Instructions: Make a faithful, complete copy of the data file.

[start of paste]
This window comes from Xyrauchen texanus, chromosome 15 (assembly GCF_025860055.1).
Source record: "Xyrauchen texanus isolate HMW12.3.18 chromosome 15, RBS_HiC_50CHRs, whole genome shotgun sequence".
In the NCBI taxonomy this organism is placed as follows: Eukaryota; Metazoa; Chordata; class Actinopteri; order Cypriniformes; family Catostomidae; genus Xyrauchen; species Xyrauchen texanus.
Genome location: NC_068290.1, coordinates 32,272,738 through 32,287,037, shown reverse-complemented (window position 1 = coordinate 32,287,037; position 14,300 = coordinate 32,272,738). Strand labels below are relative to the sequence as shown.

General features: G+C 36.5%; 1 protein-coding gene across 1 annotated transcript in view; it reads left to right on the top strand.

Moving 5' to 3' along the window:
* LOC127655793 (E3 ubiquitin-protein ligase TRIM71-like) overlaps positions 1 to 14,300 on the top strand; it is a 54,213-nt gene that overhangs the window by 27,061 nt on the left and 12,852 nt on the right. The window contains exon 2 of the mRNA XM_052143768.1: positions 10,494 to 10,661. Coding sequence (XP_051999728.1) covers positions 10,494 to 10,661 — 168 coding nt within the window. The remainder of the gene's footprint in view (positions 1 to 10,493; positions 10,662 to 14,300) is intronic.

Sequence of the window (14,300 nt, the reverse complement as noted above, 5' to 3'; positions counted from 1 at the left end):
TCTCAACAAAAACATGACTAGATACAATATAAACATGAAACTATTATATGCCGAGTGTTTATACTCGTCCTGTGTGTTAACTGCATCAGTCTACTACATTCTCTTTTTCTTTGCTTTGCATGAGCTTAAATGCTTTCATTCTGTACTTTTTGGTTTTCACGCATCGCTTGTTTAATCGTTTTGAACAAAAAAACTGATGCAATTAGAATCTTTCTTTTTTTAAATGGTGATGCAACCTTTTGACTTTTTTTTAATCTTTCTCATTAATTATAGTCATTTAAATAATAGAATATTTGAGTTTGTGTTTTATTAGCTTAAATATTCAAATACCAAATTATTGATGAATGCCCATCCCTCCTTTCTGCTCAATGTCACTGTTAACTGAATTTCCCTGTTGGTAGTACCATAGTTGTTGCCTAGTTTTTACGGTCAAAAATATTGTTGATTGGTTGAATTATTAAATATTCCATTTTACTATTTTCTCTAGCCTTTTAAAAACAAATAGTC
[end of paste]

This window comes from Xyrauchen texanus, chromosome 15 (assembly GCF_025860055.1).
Source record: "Xyrauchen texanus isolate HMW12.3.18 chromosome 15, RBS_HiC_50CHRs, whole genome shotgun sequence".
In the NCBI taxonomy this organism is placed as follows: Eukaryota; Metazoa; Chordata; class Actinopteri; order Cypriniformes; family Catostomidae; genus Xyrauchen; species Xyrauchen texanus.
Genome location: NC_068290.1, coordinates 32,272,738 through 32,287,037, shown reverse-complemented (window position 1 = coordinate 32,287,037; position 14,300 = coordinate 32,272,738). Strand labels below are relative to the sequence as shown.

General features: G+C 36.5%; 1 protein-coding gene across 1 annotated transcript in view; it reads left to right on the top strand.

Moving 5' to 3' along the window:
* LOC127655793 (E3 ubiquitin-protein ligase TRIM71-like) overlaps positions 1 to 14,300 on the top strand; it is a 54,213-nt gene that overhangs the window by 27,061 nt on the left and 12,852 nt on the right. The window contains exon 2 of the mRNA XM_052143768.1: positions 10,494 to 10,661. Coding sequence (XP_051999728.1) covers positions 10,494 to 10,661 — 168 coding nt within the window. The remainder of the gene's footprint in view (positions 1 to 10,493; positions 10,662 to 14,300) is intronic.

Sequence of the window (14,300 nt, the reverse complement as noted above, 5' to 3'; positions counted from 1 at the left end):
TCTCAACAAAAACATGACTAGATACAATATAAACATGAAACTATTATATGCCGAGTGTTTATACTCGTCCTGTGTGTTAACTGCATCAGTCTACTACATTCTCTTTTTCTTTGCTTTGCATGAGCTTAAATGCTTTCATTCTGTACTTTTTGGTTTTCACGCATCGCTTGTTTAATCGTTTTGAACAAAAAAACTGATGCAATTAGAATCTTTCTTTTTTTAAATGGTGATGCAACCTTTTGACTTTTTTTTAATCTTTCTCATTAATTATAGTCATTTAAATAATAGAATATTTGAGTTTGTGTTTTATTAGCTTAAATATTCAAATACCAAATTATTGATGAATGCCCATCCCTCCTTTCTGCTCAATGTCACTGTTAACTGAATTTCCCTGTTGGTAGTACCATAGTTGTTGCCTAGTTTTTACGGTCAAAAATATTGTTGATTGGTTGAATTATTAAATATTCCATTTTACTATTTTCTCTAGCCTTTTAAAAACAAATAGTC